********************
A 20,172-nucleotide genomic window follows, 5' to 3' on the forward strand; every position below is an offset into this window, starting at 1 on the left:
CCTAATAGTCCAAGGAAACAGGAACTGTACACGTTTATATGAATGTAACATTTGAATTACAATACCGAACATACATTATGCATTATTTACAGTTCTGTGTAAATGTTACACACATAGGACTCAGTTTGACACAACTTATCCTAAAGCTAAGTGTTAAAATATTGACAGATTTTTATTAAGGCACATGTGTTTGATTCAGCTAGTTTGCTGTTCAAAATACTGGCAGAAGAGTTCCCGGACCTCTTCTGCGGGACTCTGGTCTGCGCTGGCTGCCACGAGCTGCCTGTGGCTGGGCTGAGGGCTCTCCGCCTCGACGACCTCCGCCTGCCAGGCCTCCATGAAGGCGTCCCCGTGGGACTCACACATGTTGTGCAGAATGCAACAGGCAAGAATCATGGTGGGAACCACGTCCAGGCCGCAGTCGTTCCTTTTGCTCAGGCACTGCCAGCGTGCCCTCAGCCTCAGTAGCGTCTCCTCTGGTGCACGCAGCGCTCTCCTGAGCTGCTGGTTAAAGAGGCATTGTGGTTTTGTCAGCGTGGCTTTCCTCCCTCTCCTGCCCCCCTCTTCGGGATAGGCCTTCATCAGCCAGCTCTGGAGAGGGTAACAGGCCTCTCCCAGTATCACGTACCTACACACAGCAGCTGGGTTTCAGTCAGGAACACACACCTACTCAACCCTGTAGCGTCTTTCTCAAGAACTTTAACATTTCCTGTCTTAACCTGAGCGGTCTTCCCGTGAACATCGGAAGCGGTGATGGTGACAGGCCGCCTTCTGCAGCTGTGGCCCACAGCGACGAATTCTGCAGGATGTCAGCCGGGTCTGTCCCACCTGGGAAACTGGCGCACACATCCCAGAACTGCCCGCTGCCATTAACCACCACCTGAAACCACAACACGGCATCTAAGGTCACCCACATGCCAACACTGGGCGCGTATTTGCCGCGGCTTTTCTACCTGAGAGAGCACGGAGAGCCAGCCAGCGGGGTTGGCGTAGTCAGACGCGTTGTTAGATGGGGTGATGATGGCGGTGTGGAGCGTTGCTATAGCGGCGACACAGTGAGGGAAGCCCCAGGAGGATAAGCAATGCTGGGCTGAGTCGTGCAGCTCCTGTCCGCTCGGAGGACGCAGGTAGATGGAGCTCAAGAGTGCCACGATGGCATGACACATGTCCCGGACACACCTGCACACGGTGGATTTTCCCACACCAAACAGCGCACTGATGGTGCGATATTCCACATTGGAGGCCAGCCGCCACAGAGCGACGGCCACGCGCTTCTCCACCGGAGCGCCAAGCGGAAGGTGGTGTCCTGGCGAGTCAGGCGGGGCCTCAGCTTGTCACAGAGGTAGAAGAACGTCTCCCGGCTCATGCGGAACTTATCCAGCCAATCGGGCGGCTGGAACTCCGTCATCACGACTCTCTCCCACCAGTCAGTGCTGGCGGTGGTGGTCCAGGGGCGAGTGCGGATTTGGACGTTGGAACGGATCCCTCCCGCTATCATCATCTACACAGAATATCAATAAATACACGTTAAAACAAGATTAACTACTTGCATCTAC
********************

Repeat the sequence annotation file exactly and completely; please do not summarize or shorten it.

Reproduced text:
A 20,172-nucleotide genomic window follows, 5' to 3' on the forward strand; every position below is an offset into this window, starting at 1 on the left:
CCTAATAGTCCAAGGAAACAGGAACTGTACACGTTTATATGAATGTAACATTTGAATTACAATACCGAACATACATTATGCATTATTTACAGTTCTGTGTAAATGTTACACACATAGGACTCAGTTTGACACAACTTATCCTAAAGCTAAGTGTTAAAATATTGACAGATTTTTATTAAGGCACATGTGTTTGATTCAGCTAGTTTGCTGTTCAAAATACTGGCAGAAGAGTTCCCGGACCTCTTCTGCGGGACTCTGGTCTGCGCTGGCTGCCACGAGCTGCCTGTGGCTGGGCTGAGGGCTCTCCGCCTCGACGACCTCCGCCTGCCAGGCCTCCATGAAGGCGTCCCCGTGGGACTCACACATGTTGTGCAGAATGCAACAGGCAAGAATCATGGTGGGAACCACGTCCAGGCCGCAGTCGTTCCTTTTGCTCAGGCACTGCCAGCGTGCCCTCAGCCTCAGTAGCGTCTCCTCTGGTGCACGCAGCGCTCTCCTGAGCTGCTGGTTAAAGAGGCATTGTGGTTTTGTCAGCGTGGCTTTCCTCCCTCTCCTGCCCCCCTCTTCGGGATAGGCCTTCATCAGCCAGCTCTGGAGAGGGTAACAGGCCTCTCCCAGTATCACGTACCTACACACAGCAGCTGGGTTTCAGTCAGGAACACACACCTACTCAACCCTGTAGCGTCTTTCTCAAGAACTTTAACATTTCCTGTCTTAACCTGAGCGGTCTTCCCGTGAACATCGGAAGCGGTGATGGTGACAGGCCGCCTTCTGCAGCTGTGGCCCACAGCGACGAATTCTGCAGGATGTCAGCCGGGTCTGTCCCACCTGGGAAACTGGCGCACACATCCCAGAACTGCCCGCTGCCATTAACCACCACCTGAAACCACAACACGGCATCTAAGGTCACCCACATGCCAACACTGGGCGCGTATTTGCCGCGGCTTTTCTACCTGAGAGAGCACGGAGAGCCAGCCAGCGGGGTTGGCGTAGTCAGACGCGTTGTTAGATGGGGTGATGATGGCGGTGTGGAGCGTTGCTATAGCGGCGACACAGTGAGGGAAGCCCCAGGAGGATAAGCAATGCTGGGCTGAGTCGTGCAGCTCCTGTCCGCTCGGAGGACGCAGGTAGATGGAGCTCAAGAGTGCCACGATGGCATGACACATGTCCCGGACACACCTGCACACGGTGGATTTTCCCACACCAAACAGCGCACTGATGGTGCGATATTCCACATTGGAGGCCAGCCGCCACAGAGCGACGGCCACGCGCTTCTCCACCGGAGCGCCAAGCGGAAGGTGGTGTCCTGGCGAGTCAGGCGGGGCCTCAGCTTGTCACAGAGGTAGAAGAACGTCTCCCGGCTCATGCGGAACTTATCCAGCCAATCGGGCGGCTGGAACTCCGTCATCACGACTCTCTCCCACCAGTCAGTGCTGGCGGTGGTGGTCCAGGGGCGAGTGCGGATTTGGACGTTGGAACGGATCCCTCCCGCTATCATCATCTACACAGAATATCAATAAATACACGTTAAAACAAGATTAACTACTTGCATCTAC